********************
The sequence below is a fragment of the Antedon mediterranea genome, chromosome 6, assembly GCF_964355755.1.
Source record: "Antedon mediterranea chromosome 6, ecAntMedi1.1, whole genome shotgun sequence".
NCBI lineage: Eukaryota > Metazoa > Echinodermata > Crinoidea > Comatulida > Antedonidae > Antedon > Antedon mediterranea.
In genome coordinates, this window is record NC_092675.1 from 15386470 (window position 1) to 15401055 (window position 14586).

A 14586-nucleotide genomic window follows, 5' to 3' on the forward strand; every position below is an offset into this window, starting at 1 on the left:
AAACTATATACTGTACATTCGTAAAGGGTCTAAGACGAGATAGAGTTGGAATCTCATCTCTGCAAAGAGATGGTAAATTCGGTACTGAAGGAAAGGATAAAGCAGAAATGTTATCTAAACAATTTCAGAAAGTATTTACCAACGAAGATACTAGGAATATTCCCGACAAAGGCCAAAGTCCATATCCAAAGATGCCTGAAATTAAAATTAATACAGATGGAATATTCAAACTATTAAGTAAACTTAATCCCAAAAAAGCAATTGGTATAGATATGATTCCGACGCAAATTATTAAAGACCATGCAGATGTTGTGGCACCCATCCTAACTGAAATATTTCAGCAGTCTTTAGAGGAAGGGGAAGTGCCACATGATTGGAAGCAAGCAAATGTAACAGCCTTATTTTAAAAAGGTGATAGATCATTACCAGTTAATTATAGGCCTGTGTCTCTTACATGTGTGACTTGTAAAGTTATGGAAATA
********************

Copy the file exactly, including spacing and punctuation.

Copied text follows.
The sequence below is a fragment of the Antedon mediterranea genome, chromosome 6, assembly GCF_964355755.1.
Source record: "Antedon mediterranea chromosome 6, ecAntMedi1.1, whole genome shotgun sequence".
NCBI lineage: Eukaryota > Metazoa > Echinodermata > Crinoidea > Comatulida > Antedonidae > Antedon > Antedon mediterranea.
In genome coordinates, this window is record NC_092675.1 from 15386470 (window position 1) to 15401055 (window position 14586).

A 14586-nucleotide genomic window follows, 5' to 3' on the forward strand; every position below is an offset into this window, starting at 1 on the left:
AAACTATATACTGTACATTCGTAAAGGGTCTAAGACGAGATAGAGTTGGAATCTCATCTCTGCAAAGAGATGGTAAATTCGGTACTGAAGGAAAGGATAAAGCAGAAATGTTATCTAAACAATTTCAGAAAGTATTTACCAACGAAGATACTAGGAATATTCCCGACAAAGGCCAAAGTCCATATCCAAAGATGCCTGAAATTAAAATTAATACAGATGGAATATTCAAACTATTAAGTAAACTTAATCCCAAAAAAGCAATTGGTATAGATATGATTCCGACGCAAATTATTAAAGACCATGCAGATGTTGTGGCACCCATCCTAACTGAAATATTTCAGCAGTCTTTAGAGGAAGGGGAAGTGCCACATGATTGGAAGCAAGCAAATGTAACAGCCTTATTTTAAAAAGGTGATAGATCATTACCAGTTAATTATAGGCCTGTGTCTCTTACATGTGTGACTTGTAAAGTTATGGAAATA